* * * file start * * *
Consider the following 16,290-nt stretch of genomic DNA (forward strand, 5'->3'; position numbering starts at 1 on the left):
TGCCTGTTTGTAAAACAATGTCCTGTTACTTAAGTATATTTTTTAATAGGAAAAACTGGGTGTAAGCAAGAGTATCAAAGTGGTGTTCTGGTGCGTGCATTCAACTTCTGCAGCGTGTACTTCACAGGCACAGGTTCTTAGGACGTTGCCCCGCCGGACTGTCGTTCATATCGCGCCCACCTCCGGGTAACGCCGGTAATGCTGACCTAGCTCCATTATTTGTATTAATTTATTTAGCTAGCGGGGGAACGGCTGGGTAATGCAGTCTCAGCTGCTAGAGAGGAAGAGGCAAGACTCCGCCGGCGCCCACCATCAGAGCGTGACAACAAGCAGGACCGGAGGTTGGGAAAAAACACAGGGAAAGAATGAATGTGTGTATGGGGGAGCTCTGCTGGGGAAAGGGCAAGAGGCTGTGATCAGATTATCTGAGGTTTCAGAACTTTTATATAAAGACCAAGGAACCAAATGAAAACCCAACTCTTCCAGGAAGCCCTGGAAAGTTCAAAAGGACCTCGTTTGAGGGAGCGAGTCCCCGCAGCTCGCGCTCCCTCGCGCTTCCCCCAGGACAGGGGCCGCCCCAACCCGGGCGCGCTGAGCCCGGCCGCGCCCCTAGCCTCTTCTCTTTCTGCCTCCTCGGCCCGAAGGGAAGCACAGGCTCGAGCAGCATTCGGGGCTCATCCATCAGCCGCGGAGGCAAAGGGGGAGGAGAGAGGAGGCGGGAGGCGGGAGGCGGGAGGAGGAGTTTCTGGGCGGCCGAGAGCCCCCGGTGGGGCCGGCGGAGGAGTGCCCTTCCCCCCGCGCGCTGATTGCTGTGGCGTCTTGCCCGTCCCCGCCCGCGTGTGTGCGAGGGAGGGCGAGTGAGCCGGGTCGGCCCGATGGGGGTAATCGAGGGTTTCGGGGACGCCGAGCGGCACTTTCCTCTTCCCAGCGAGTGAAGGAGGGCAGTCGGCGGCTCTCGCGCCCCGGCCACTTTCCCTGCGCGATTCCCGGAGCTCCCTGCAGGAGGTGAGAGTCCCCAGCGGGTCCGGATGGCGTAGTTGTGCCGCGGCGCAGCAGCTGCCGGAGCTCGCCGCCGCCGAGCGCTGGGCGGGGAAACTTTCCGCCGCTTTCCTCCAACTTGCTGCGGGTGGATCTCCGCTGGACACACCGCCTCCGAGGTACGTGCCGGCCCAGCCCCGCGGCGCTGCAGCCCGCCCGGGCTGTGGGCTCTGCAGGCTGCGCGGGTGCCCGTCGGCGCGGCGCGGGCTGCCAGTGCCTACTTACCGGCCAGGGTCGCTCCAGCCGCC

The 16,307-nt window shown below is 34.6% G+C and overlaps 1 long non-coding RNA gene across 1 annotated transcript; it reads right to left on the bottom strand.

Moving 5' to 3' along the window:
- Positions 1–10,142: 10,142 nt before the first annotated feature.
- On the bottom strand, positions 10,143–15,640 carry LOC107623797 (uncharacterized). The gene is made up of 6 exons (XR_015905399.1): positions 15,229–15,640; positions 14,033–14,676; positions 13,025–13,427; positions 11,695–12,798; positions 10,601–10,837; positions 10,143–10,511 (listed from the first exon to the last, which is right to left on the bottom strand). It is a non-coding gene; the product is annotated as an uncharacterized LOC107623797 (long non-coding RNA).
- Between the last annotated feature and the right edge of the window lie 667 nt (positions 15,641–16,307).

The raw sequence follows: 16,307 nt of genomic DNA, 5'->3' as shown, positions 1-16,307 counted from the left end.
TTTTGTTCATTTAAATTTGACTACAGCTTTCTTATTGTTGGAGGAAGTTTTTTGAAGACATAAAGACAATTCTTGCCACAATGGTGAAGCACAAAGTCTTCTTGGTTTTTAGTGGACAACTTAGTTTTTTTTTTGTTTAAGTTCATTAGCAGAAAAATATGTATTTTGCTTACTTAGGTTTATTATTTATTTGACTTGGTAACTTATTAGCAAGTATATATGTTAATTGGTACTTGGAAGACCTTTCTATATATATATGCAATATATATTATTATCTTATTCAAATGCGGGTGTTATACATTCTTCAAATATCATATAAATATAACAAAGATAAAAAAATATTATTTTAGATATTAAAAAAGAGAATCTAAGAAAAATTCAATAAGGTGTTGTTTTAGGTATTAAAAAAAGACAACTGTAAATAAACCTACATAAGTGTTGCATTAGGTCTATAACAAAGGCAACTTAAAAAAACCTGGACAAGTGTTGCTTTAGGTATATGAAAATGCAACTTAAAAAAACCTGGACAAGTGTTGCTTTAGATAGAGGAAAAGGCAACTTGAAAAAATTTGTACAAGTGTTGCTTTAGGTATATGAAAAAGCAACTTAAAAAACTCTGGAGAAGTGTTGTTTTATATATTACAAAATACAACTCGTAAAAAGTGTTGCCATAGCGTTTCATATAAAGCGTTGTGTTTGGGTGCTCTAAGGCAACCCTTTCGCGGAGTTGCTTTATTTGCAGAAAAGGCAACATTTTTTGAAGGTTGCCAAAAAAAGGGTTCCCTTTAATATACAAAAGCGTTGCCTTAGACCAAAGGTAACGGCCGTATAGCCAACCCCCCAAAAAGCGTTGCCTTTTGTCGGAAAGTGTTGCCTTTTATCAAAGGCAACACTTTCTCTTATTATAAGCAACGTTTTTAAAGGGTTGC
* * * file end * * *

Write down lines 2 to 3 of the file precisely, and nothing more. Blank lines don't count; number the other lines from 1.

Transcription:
TGCCTGTTTGTAAAACAATGTCCTGTTACTTAAGTATATTTTTTAATAGGAAAAACTGGGTGTAAGCAAGAGTATCAAAGTGGTGTTCTGGTGCGTGCATTCAACTTCTGCAGCGTGTACTTCACAGGCACAGGTTCTTAGGACGTTGCCCCGCCGGACTGTCGTTCATATCGCGCCCACCTCCGGGTAACGCCGGTAATGCTGACCTAGCTCCATTATTTGTATTAATTTATTTAGCTAGCGGGGGAACGGCTGGGTAATGCAGTCTCAGCTGCTAGAGAGGAAGAGGCAAGACTCCGCCGGCGCCCACCATCAGAGCGTGACAACAAGCAGGACCGGAGGTTGGGAAAAAACACAGGGAAAGAATGAATGTGTGTATGGGGGAGCTCTGCTGGGGAAAGGGCAAGAGGCTGTGATCAGATTATCTGAGGTTTCAGAACTTTTATATAAAGACCAAGGAACCAAATGAAAACCCAACTCTTCCAGGAAGCCCTGGAAAGTTCAAAAGGACCTCGTTTGAGGGAGCGAGTCCCCGCAGCTCGCGCTCCCTCGCGCTTCCCCCAGGACAGGGGCCGCCCCAACCCGGGCGCGCTGAGCCCGGCCGCGCCCCTAGCCTCTTCTCTTTCTGCCTCCTCGGCCCGAAGGGAAGCACAGGCTCGAGCAGCATTCGGGGCTCATCCATCAGCCGCGGAGGCAAAGGGGGAGGAGAGAGGAGGCGGGAGGCGGGAGGCGGGAGGAGGAGTTTCTGGGCGGCCGAGAGCCCCCGGTGGGGCCGGCGGAGGAGTGCCCTTCCCCCCGCGCGCTGATTGCTGTGGCGTCTTGCCCGTCCCCGCCCGCGTGTGTGCGAGGGAGGGCGAGTGAGCCGGGTCGGCCCGATGGGGGTAATCGAGGGTTTCGGGGACGCCGAGCGGCACTTTCCTCTTCCCAGCGAGTGAAGGAGGGCAGTCGGCGGCTCTCGCGCCCCGGCCACTTTCCCTGCGCGATTCCCGGAGCTCCCTGCAGGAGGTGAGAGTCCCCAGCGGGTCCGGATGGCGTAGTTGTGCCGCGGCGCAGCAGCTGCCGGAGCTCGCCGCCGCCGAGCGCTGGGCGGGGAAACTTTCCGCCGCTTTCCTCCAACTTGCTGCGGGTGGATCTCCGCTGGACACACCGCCTCCGAGGTACGTGCCGGCCCAGCCCCGCGGCGCTGCAGCCCGCCCGGGCTGTGGGCTCTGCAGGCTGCGCGGGTGCCCGTCGGCGCGGCGCGGGCTGCCAGTGCCTACTTACCGGCCAGGGTCGCTCCAGCCGCC

The 16,307-nt window shown below is 34.6% G+C and overlaps 1 long non-coding RNA gene across 1 annotated transcript; it reads right to left on the bottom strand.